The kit first gets the hostname associated with the IP with the gethostbyaddr() PHP function, and then compares the value to a list of keywords that includes security vendors and organizations, technology companies, and the Tor network. If the value matches one of these keywords, then once again an HTTP 404 error is returned.
Figure 5 Reverse DNS lookup and filtering of hostname
The kit also checks the HTTP User-Agent header. The User-Agent is used by the HTTP client to identify itself. For instance, in the context of an end user browsing with a computer or a smartphone, the User-Agent typically describes the device, OS (iOS, macOS, Windows, etc.), and software (Safari, Firefox, Chrome, etc.). The kit’s goal is to detect connections by bots such as web crawlers or other automated processes. The kit here compares the User-Agent with a list of keywords, including known web crawlers (Googlebot, Bingbot, etc.). As previously, the kit returns an HTTP 404 error in case of a match.
Figure 6 Filtering of HTTP User-Agent header
Phishing kits use different filtering mechanisms—scripts, lists of IP ranges, keywords—from one to another. It is reasonable to assume that phishers don’t collaborate with each other and that the phishing ecosystem is more competitive than collaborative. The fact that a specific security vendor's IP range is filtered out in one phishing kit does mean that it is also filtered out in other phishing kits. It is likely, however, that the specific IP range will be known within the phishing ecosystem after a while.
To address these challenges, our scanner implements several mechanisms that drastically limit the likelihood of being identified by phishing kits. First, it uses many different IP addresses scattered in different IP ranges and located in 10 different countries (Japan, USA, New Zealand, Australia, Brazil, France, UK, Germany, Italy, and Spain). Furthermore, the DNS record of each IP address does not alert phishing kits and could be mistaken with a residential IP address. To ensure that our scanner remains efficient over time, we regularly collect and analyze phishing kits. The collection of phishing kits is possible because compromised websites that host phishing kits are sometimes left unsecured.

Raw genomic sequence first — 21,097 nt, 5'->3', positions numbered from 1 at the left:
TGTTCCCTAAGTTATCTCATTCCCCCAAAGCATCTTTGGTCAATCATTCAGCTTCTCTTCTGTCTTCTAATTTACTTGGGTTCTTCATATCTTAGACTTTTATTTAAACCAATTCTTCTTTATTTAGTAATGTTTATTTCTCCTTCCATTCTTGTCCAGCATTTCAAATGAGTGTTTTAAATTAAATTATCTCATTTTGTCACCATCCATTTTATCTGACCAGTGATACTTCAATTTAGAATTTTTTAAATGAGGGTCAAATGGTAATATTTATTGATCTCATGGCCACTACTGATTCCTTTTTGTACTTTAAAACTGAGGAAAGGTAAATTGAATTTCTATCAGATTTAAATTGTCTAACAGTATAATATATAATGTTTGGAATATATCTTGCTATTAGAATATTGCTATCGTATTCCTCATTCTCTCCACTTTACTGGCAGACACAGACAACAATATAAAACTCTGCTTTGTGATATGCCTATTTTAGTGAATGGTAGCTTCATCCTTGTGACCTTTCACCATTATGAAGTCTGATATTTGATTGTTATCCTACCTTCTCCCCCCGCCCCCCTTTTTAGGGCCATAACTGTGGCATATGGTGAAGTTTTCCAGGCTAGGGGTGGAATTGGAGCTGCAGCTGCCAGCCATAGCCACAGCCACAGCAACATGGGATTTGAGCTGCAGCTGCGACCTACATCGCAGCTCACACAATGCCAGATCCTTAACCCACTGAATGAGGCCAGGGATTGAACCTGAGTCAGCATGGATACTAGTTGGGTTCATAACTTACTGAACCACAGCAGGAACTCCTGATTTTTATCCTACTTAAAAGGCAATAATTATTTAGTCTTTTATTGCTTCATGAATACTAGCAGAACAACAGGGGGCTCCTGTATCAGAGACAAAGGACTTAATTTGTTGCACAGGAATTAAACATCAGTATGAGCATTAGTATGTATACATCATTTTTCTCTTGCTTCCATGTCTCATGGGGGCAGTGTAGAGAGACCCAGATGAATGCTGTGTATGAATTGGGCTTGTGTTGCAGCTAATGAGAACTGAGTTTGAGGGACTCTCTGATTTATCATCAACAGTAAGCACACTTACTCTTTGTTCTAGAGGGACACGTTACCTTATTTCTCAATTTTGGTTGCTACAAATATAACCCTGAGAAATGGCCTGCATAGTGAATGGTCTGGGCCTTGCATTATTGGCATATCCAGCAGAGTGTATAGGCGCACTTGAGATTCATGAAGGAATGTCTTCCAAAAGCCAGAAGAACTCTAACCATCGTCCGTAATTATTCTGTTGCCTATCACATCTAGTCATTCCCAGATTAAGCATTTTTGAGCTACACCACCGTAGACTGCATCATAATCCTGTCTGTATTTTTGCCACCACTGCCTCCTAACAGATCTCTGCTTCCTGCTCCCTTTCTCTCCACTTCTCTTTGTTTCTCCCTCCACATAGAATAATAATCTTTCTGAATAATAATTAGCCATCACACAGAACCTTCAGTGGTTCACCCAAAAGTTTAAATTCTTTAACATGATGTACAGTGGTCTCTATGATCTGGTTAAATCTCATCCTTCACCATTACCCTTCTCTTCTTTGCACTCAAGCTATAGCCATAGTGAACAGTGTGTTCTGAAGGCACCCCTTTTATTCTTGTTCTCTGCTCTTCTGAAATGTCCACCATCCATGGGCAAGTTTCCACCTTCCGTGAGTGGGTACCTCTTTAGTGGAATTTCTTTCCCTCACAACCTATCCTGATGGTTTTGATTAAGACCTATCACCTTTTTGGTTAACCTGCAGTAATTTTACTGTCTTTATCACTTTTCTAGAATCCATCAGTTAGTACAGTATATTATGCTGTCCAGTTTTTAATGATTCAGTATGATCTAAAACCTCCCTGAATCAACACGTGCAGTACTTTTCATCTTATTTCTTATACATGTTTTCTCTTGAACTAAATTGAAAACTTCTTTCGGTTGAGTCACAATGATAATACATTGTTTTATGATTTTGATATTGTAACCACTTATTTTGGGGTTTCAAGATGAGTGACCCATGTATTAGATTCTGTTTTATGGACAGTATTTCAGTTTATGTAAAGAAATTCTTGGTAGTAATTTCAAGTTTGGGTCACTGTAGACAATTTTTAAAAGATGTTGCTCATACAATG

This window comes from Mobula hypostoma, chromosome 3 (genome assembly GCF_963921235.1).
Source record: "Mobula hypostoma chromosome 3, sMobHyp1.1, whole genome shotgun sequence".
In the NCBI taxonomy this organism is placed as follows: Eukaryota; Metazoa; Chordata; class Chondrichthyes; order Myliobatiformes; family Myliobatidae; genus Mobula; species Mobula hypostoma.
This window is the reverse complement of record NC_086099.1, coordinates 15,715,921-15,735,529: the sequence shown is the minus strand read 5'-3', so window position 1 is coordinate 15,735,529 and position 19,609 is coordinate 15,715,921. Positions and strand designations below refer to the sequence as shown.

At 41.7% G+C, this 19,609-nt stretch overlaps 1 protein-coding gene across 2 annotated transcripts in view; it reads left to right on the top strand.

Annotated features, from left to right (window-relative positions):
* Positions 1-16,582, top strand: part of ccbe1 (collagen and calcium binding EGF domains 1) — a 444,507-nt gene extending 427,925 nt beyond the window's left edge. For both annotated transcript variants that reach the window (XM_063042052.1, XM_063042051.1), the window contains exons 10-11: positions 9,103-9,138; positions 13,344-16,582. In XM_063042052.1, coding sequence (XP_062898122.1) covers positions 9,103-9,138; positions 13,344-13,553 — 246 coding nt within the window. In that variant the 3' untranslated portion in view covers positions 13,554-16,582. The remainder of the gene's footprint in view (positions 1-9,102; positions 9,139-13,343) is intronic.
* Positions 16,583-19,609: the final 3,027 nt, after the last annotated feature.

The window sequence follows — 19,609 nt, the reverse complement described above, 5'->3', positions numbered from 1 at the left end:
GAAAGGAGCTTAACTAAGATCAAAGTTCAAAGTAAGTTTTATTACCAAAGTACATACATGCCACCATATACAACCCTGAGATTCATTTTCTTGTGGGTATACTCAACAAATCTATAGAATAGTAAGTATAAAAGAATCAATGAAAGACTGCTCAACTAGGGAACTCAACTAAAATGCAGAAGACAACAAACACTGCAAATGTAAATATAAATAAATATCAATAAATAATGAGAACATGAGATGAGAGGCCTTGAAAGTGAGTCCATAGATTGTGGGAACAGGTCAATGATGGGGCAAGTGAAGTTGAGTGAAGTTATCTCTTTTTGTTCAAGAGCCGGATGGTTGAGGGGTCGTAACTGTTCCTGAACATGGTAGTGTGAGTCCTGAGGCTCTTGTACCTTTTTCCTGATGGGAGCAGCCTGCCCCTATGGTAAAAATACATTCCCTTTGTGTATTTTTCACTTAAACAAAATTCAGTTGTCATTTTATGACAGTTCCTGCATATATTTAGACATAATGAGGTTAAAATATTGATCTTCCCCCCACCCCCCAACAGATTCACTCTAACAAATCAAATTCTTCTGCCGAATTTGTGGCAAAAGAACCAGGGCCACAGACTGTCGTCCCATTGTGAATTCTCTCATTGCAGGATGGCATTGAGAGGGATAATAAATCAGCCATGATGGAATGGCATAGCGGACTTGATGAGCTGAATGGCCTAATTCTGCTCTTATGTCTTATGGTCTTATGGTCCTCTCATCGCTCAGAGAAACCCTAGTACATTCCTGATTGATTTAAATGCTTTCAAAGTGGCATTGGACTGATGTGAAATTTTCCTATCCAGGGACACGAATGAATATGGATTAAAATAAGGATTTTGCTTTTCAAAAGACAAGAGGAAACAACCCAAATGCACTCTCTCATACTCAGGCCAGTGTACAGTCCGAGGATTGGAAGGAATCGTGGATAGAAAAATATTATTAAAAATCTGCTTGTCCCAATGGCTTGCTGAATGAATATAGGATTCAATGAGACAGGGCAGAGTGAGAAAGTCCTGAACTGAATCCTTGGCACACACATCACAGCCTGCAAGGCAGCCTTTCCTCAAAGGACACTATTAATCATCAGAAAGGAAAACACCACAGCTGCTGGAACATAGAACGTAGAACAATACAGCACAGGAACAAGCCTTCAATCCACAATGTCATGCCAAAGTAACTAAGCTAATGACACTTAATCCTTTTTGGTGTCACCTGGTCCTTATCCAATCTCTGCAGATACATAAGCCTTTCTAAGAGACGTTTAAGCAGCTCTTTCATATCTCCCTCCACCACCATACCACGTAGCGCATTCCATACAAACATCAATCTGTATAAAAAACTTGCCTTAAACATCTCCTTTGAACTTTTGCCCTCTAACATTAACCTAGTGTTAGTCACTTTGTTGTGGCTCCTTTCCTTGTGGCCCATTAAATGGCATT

Each kit is checked automatically to ensure that the IP addresses, IP ranges, and DNS records we use are not known. If this is the case, then we act accordingly and purchase new IP addresses with DNS naming patterns not known by the kits. Additionally, our scanner uses a pool of User-Agents that simulate the most common devices, OS, and browser combinations, such as Safari on iPhone, and Chrome and Firefox on Windows. Thus, User-Agent filtering mechanisms are bypassed.
Regarding the most sophisticated type of phishing kit that denies all HTTP connections unless it matches a set of specific conditions, we have designed an algorithm that determines the best HTTP parameters to scan the suspect URLs in a given email. These parameters can include IP address geolocation; HTTP headers, such as User-Agent; Accept-Language; and Referrer. This algorithm has been patented, and it reduces the likelihood that the most sophisticated phishing kits will take any defensive action against our scanning technology.
Let’s take the example of the phishing email described in the patent (Fig. 5). It is very likely that this phishing email is targeting only Italian users, as there are several clues that this attack is specific to the Italian context: The phishing email impersonates the main institution of the Italian public pension system called INPS (Istituto Nazionale Previdenza Sociale), the textual content of the email is written in the Italian language, and the TLD of the sender email address is ‘it.’ Considering these elements, the algorithm determines that the best strategy is to scan from an IP address geolocated in Italy and set the Accept-Language header to ‘it-IT’ language code. Once the webpage of the candidate URL has been fetched, it is then possible to analyze the content and determine if it is malicious.
In the next article, we will present the different technologies used in real-time by our scanner, and more specifically supervised classification techniques.